Then commune, how that day they best may ply That gave thee being, still shades thee, and Their growing work: for much their work out

protects. grew

The wife, where danger or dishonour lurks, The hands despatch of two gardening so wide, Safest and seem liest by her busband stays, And Eve first to her husband thus began. Who guards her, or with her the worst endures."

“Adam, well may we labour still to dress To whom the virgin majesty of Eve, This garden, still to tend plant, herb, and flower, As one who loves, and some unkindness meets, Our pleasant task enjoin'd; but till more bands With sweet austere composure thus replied. Aid us, the work under our labour grows,

“Offspring of Heaven and Earth, and all Luxurious by restraint; what we by day

Earth's Lord! Lop overgrosn, or prune, or prop, or bind, That such an enemy we have, who seeks One night or two with wanton growth derides Our ruin, both by thee inform’d I learn, Tending to wild. Thou therefore now advise, And from the parting angel over-heard, Or bear what to my mind first thoughts present: As in a shady nook I stood behind, Let us divide our labours; thou, where choice Just then return'd at shut of evening fowers. Leads thee, or where most needs, whether to But that thou shouldst my firmness therefore wind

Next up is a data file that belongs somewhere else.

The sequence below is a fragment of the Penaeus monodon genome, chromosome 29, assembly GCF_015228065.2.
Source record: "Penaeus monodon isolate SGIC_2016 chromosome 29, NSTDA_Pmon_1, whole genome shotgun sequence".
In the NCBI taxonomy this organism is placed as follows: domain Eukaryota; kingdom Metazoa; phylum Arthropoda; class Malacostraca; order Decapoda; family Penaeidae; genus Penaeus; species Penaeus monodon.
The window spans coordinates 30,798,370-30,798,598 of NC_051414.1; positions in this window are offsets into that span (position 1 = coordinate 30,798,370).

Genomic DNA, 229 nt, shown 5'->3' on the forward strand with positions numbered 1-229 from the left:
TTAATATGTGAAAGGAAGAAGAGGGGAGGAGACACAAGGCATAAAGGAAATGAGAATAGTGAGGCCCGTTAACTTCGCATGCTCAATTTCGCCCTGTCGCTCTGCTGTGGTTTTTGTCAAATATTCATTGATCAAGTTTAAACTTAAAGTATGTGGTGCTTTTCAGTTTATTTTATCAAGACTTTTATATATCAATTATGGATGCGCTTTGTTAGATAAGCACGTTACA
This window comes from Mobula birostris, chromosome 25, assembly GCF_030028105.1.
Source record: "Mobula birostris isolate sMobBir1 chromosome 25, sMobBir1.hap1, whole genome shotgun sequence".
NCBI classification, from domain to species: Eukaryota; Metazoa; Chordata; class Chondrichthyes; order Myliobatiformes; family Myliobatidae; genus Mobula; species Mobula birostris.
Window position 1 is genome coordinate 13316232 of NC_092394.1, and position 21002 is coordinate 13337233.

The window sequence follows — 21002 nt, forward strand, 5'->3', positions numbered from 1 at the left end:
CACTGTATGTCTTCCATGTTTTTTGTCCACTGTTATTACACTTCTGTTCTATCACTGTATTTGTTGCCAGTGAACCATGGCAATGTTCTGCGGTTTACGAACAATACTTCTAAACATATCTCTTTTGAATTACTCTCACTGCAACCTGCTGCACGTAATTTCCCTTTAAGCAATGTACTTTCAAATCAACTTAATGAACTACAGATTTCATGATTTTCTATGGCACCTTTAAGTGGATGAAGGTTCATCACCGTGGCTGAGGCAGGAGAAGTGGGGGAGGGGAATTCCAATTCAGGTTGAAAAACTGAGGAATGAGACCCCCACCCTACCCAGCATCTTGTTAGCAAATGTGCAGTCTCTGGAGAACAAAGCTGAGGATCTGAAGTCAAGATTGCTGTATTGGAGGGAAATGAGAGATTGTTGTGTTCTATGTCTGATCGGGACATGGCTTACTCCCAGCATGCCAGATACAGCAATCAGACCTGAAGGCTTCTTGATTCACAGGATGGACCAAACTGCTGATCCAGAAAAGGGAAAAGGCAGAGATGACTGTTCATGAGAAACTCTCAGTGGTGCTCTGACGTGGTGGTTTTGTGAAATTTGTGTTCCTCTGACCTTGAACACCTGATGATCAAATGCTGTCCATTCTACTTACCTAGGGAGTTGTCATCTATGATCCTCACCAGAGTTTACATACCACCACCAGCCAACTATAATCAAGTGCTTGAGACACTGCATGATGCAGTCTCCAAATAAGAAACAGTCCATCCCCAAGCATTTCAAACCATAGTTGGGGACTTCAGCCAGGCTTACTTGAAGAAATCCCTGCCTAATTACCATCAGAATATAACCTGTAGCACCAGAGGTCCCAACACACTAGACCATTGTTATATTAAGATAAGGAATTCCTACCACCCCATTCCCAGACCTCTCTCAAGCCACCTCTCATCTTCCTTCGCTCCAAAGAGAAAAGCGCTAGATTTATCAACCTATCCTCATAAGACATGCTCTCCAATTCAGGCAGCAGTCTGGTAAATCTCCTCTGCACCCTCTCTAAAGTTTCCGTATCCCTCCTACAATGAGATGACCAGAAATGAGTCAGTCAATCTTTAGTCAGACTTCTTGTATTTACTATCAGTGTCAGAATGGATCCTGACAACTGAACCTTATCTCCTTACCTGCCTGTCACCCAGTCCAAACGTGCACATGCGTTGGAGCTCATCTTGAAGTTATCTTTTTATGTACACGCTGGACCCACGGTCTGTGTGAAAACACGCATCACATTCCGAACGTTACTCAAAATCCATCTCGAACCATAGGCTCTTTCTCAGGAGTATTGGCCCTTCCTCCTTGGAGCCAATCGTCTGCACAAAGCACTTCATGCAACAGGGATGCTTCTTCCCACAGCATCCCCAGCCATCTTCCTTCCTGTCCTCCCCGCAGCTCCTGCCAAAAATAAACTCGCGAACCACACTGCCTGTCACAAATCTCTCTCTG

doubt The woodbine round this arbour, or direct To God or thee, because we have a foe The clasping ivy where to climb; while I, May tempt it, I expected not to hear. In yonder spring of roses intermix'd

His violence thou fear'st not, being such With myrtle, find what to redress till noon : As we, not capable of death or pain, For, while so near each other thus all day Can either not receive, or can repel. Our task we choose, what wonder if so pear His fraud is then thy fear; which plain infers Looks intervene and smiles, or object new Thy equal fear, that my firm faith and love Casual discourse draw on; which intermits Can by his fraud be shaken or seduc'd; Our day's work, brought to little, though began Thoughts, which how found they harbour in Early, and the hour of supper comes unearn'd ?”

thy breast, To whom mild answer Adam thus return'd. Adam, mis-thought of her to thee so dear?"